Cuban cuisine is catching on in the U.S. Partly due to the curiosity built up over nearly 60 years of a travel and trade ban between the two countries (which was lifted last year), and partly because of the romance Americans have with the culture and cuisine of Latin America.
Paladar Holdings LLC (Woodmere, Ohio), which owns a chain of traditional Paladar Latin Kitchen restaurants in the Midwest and Mid-Atlantic U.S., decided to take advantage of this growing interest by launching a new concept called Bomba Tacos & Rum – more casual and informal than its other restaurants, and more exotic, too.
The name says it all. “Bomba” is a rhythmic, percussive music and dance that originated in Puerto Rico among the slaves working the sugar cane fields in the late 1800s. “It was actually rebellious music [at the time],” explains Kristie Oldham, design and trend director of Cleveland-based Richardson Design, which spearheaded the restaurant’s look and feel. “The music was really expressing a way for slaves to escape from their sadness or troubles.”
There’s no sadness in the Bomba restaurant approach, however. Oldham says, rather, the design concept is “Live Loud” – a celebration of the color and noise, happiness and openness of the Cuban street life.
“Everything is open to the outside,” notes Oldham, through the large windows, hurricane shutters, wrought iron gates, patios and open garage doors that ring the restaurant’s exterior. The noise and music pour out of the restaurant. “In Havana, the doors are always open because of the heat,” she says, “and this provides an invitation to neighbors.”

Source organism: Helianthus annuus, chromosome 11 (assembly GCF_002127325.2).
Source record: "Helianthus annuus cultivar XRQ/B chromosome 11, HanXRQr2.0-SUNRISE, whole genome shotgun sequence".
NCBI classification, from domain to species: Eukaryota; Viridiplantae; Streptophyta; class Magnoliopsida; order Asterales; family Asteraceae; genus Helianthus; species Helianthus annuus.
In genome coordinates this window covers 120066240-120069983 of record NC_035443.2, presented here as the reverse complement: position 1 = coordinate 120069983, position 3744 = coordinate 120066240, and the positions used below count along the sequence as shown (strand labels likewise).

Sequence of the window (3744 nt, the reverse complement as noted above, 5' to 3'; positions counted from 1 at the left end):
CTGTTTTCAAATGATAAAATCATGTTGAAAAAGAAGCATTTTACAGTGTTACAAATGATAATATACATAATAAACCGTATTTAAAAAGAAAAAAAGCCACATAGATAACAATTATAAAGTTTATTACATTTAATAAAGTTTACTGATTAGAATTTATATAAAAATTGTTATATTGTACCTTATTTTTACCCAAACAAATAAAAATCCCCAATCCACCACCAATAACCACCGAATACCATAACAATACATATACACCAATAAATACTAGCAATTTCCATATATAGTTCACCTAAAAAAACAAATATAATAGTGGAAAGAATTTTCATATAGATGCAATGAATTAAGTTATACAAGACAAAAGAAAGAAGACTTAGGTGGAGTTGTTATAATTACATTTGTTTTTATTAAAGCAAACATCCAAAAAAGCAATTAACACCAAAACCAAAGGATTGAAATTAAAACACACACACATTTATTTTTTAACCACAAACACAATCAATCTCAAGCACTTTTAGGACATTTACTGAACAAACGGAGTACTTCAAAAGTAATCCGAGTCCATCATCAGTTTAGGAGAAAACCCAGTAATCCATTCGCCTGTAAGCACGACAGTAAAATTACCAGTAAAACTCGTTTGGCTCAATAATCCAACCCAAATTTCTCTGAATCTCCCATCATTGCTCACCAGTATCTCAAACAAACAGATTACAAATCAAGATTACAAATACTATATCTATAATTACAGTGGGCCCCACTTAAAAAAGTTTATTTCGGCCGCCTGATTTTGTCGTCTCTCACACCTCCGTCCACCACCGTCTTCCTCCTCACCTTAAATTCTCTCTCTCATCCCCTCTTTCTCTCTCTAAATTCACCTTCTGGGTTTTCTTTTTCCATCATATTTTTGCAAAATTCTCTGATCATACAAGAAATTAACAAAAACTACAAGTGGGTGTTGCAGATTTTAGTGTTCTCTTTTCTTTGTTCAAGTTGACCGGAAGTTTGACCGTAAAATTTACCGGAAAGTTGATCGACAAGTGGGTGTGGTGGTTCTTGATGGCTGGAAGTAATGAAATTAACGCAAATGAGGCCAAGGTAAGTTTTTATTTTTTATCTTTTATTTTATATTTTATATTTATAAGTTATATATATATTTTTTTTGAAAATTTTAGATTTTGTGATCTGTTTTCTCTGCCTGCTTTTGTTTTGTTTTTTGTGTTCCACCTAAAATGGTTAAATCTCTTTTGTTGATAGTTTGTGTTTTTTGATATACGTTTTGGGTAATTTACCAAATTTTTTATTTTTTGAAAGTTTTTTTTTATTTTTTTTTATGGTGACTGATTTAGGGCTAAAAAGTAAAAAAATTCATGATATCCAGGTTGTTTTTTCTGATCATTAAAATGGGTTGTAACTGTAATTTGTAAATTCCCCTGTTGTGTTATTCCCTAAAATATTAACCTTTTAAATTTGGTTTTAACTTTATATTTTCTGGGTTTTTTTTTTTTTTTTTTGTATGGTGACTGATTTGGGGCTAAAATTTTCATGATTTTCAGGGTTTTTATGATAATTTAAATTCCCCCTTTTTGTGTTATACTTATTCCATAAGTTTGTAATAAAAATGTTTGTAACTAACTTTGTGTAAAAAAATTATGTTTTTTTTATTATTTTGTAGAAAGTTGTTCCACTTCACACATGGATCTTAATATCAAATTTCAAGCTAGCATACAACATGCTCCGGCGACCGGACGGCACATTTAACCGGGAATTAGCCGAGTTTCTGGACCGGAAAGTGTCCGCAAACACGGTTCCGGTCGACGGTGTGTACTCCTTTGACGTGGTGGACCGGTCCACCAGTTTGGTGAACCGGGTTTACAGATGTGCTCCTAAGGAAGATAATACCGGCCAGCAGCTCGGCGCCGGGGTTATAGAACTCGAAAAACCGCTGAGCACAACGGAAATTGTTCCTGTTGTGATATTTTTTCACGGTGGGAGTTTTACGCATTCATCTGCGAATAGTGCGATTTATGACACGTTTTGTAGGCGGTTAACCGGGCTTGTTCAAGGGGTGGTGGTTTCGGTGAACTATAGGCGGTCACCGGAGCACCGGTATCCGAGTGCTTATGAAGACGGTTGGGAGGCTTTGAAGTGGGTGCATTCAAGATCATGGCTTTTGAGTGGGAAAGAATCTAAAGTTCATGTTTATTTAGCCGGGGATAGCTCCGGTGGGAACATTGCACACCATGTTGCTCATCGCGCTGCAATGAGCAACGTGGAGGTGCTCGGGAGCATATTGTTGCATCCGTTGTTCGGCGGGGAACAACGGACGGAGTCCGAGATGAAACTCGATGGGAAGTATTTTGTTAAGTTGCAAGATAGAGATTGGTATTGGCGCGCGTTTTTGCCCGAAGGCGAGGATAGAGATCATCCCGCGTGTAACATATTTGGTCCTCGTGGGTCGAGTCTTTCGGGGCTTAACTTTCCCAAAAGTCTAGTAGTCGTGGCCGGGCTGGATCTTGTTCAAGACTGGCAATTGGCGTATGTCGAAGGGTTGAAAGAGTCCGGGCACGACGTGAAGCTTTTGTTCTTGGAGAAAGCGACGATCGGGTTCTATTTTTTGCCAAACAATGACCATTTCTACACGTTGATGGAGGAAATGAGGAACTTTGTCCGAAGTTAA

Inside, the colors are bright and vibrant, but with a deliberate, slightly aged appearance. “Americans’ image of Cuba includes the ornate architecture that became weathered over time, the effects of both the Caribbean climate and the general (economic) decay that descended over Cuba,” says Oldham. But “decay” is not the theme here. Rather, Oldham explains, it’s “a place to ‘Live Loud’ and escape. It’s passionate, smart, adventurous, lively, exotic and sultry.”
Millennials are the target audience, she explains. “The idea is that it be comfortable and inviting, but also exotic and interesting – a fun place for suburban parents to go for a date night.” As a result, there’s a variety of seating choices, from the bar to cozy booths to traditional family dining tables and festive communal tables – a staple in Latin American culture.
Part of the fun is the restaurant’s focus on rum, not yet a mainstream liquor for American tastes. The classic bar is filled with an extensive offering of rum and bartenders trained to mix rum punches, piña coladas, daiquiris, Cuba libres and the signature mojitos. “Many Americans retain the memories of the great rum drinks they had on Caribbean vacations,” says Oldham. For others who might be totally unfamiliar, she says, there’s an introductory primer on the spirit – “sort of a ‘Rum 101’ class” – that serves flights and explains how rum is distilled, much like they do at breweries and wineries.
Because rum is distilled in copper pots, copper is one of the signature materials throughout the space, along with a “rich tobacco brown” shade of wood, stucco walls and vibrant colors, such as fuchsia, teal, yellow and various shades of red and blue.
Paladar introduced the concept into two suburban locations in northern Ohio, including Rocky River, outside of Cleveland, and Fairlawn, outside of Akron.
“The idea was that this would bring urban flair to a suburban demographic,” Oldham explains. “So it needed to be approachable on the one hand, and sultry and exotic on the other. You could go there for an after-work happy hour, or you could bring the whole family.”
She says the chefs took authentic Cuban and Latin dishes and Americanized them. “And we did the same with our architecture and design.”
Bomba Tacos & Rum, Cleveland
Paladar Holdings LLC, Woodmere, Ohio
Richardson Design, Cleveland
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